Daily Bulletin


  • Written by Michelle Grattan, Professorial Fellow, University of Canberra
The Conversation

Scott Morrison has warned of a potentially rocky road as COVID restrictions are lifted to reopen the economy, saying the process must proceed even in the face of expected fresh outbreaks.

“This is a complex and very uncertain environment. But we cannot allow our fear of going backwards from stopping us from going forwards,” he said, unveiling a plan agreed by national cabinet, but to be implemented at different rates in different states and territories.

Morrison made it clear he would be opposed to reimposing restrictions once the unwinding was underway.

The aim is a “Covid-safe economy” in July. According to Treasury, 851,000 jobs would be restored in the months ahead.

The “road map” has three steps, laying down baselines for restarting activities.

In the first stage, rolled out any time from now, people can have up to five visitors to their house and gatherings of up to 10 will be allowed outside of the home.

Small restaurants and cafes can reopen, but only with up to 10 customers at a time.

Playgrounds can open, as well as libraries and community centres; outdoor bootcamps can restart and auctions will be permitted.

Local and regional travel for recreation will be allowed.

On the work front, the advice is “work from home if it works for you and your employer”, which Morrison described as “a difference in emphasis” compared with the stronger encouragement previously for people to work from home.

Under the relaxed rules, funerals can have up to 30 attendees outdoors and 20 indoors, and weddings 10 people in addition to the couple and the celebrant.

Step two will allow outside gatherings up to 20 people, and gatherings up to 20 in re-opened indoor gyms, beauty salons, cinemas, theatres and amusement parks, galleries and museums.

Cafes and restaurants will be able to seat up to 20 people at one time.

States and territories may allow larger numbers in some circumstances.

Some interstate recreational travel would be considered, depending on the jurisdiction.

The third stage sees gatherings up to 100 allowed and people returning to their workplaces. Food courts, cafes and restaurants will be able to operate with up to 100 people, as will saunas and bathhouses. All interstate travel will be permitted.

In this stage consideration will be given to opening bar areas. Strip clubs and brothels would remain closed.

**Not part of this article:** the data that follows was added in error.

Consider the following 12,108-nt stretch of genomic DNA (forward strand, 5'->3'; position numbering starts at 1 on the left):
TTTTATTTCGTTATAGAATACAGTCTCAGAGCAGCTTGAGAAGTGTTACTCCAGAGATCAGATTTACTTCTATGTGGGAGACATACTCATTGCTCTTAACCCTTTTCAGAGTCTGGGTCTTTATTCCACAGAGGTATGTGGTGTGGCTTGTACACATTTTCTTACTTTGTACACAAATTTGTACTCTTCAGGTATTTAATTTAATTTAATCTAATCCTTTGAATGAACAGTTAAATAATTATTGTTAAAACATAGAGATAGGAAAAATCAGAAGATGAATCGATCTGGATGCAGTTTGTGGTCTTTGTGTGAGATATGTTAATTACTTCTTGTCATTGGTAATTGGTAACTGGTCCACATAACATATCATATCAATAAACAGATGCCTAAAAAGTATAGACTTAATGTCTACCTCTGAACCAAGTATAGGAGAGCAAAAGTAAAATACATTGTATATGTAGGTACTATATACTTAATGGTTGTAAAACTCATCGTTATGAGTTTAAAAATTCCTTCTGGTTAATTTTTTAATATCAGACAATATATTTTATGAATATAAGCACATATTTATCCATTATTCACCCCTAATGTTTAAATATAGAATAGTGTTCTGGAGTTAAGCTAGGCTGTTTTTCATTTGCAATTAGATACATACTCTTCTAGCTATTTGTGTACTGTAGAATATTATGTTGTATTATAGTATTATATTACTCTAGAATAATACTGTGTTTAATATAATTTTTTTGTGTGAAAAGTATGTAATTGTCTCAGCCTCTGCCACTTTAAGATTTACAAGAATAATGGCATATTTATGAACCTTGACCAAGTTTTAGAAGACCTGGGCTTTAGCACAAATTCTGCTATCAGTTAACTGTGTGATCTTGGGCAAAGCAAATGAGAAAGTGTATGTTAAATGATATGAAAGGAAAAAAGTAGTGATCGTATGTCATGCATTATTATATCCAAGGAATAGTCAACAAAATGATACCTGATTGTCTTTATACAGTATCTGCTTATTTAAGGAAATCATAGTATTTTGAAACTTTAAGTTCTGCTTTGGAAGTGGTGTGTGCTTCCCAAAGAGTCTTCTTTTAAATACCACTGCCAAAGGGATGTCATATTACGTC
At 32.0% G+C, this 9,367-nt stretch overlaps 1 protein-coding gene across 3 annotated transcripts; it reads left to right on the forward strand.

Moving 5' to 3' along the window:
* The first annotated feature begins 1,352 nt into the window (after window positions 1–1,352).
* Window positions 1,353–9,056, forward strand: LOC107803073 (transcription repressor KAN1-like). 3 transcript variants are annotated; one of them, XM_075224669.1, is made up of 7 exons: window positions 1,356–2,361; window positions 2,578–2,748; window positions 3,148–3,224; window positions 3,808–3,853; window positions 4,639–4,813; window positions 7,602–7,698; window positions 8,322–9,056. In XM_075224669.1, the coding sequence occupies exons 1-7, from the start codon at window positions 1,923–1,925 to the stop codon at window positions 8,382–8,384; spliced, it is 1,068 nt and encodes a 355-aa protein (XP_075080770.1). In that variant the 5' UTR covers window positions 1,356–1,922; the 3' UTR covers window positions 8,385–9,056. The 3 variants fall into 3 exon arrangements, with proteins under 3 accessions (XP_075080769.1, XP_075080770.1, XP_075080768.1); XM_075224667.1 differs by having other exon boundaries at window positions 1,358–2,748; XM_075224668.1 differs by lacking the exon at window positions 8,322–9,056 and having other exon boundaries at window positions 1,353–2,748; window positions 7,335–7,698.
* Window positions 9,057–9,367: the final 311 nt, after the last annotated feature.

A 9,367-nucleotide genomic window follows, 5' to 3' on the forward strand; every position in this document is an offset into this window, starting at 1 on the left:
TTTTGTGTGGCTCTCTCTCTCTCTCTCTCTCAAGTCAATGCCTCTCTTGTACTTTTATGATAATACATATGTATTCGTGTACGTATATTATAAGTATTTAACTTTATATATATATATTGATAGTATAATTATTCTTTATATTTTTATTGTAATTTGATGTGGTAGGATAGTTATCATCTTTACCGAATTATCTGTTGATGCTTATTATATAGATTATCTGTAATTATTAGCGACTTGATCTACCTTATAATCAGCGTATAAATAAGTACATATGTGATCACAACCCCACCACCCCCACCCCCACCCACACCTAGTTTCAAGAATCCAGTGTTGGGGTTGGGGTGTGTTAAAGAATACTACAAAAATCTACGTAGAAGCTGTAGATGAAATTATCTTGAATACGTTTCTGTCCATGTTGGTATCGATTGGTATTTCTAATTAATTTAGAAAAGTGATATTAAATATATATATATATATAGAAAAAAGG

There would be consideration in this stage of travel between Australia and New Zealand, Pacific Island travel and travel arrangements for international students.

Morrison said the pace of lifting restrictions “will totally be up to the states and territories. They’ll be responsible for setting their own timetable and communicating that to their citizens and residents in their own states and territories.”

He also said premiers and chief ministers “have asked me to stress there should be no expectation of step one starting on day one, unless they are indeed already there”.

Moving on these steps would take some preparation, he said.

Movement from one step to the next would depend on three criteria - that the medical evidence suggested further easing wouldn’t be an undue risk, widespread testing was identifying community transmission, and public health actions were able to trace cases and trap local outbreaks.

“Testing, tracing, trapping, as they were saying in the Northern Territory recently,” Morrison said.

National cabinet will review progress every three weeks.

Asked whether, when expected fresh outbreaks came, states, territories and Australians needed to hold their nerve and not snap back to tighter restrictions, Morrison replied without hesitation, “yes”.

But he also made it clear if there was a widespread outbreak the government would take the health advice.

Morrison said Australia’s health system and testing and tracing arrangements put it in a good position.

In this plan to lift restrictions, “we walk before we run. We know we need to be careful to preserve our gains”.

But “if we wish to reclaim the ground we lost, we cannot be too timid. There will be risks. There will be challenges. There will be outbreaks, there will be more cases, there will be setbacks,” he said.

“Not everything will go to plan. There will be inconsistencies. States will and must move at their own pace, and will cut and paste out of this plan to suit their local circumstances. There will undoubtedly be some human error. No-one is perfect. Everyone is doing their best.”

Victorian premier Daniel Andrews, who has been the most conservative of the premiers, said he would not make announcements until next week.

He also hinted he might open schools - which in Victoria are providing distance learning to all but a few students - earlier than the current arrangement. Victoria has angered the federal government with its hard line on schools. The national health advice has been that schools can be safely open and Morrison has pushed that issue.

NSW also will not act before next week, with premier Gladys Berejiklian noting the state had already moved to lift some restrictions.

The state breakdown of the Treasury forecast for the jobs restored in coming months is: NSW 280,000, Victoria 216,000, Queensland 174,000, South Australia 55,000, Western Australia 85,000, Tasmania 18,000, Northern Territory 9000, ACT 14,000.

Authors: Michelle Grattan, Professorial Fellow, University of Canberra

Read more https://theconversation.com/australia-starts-to-re-open-but-the-premiers-have-the-whip-hand-on-timing-138218

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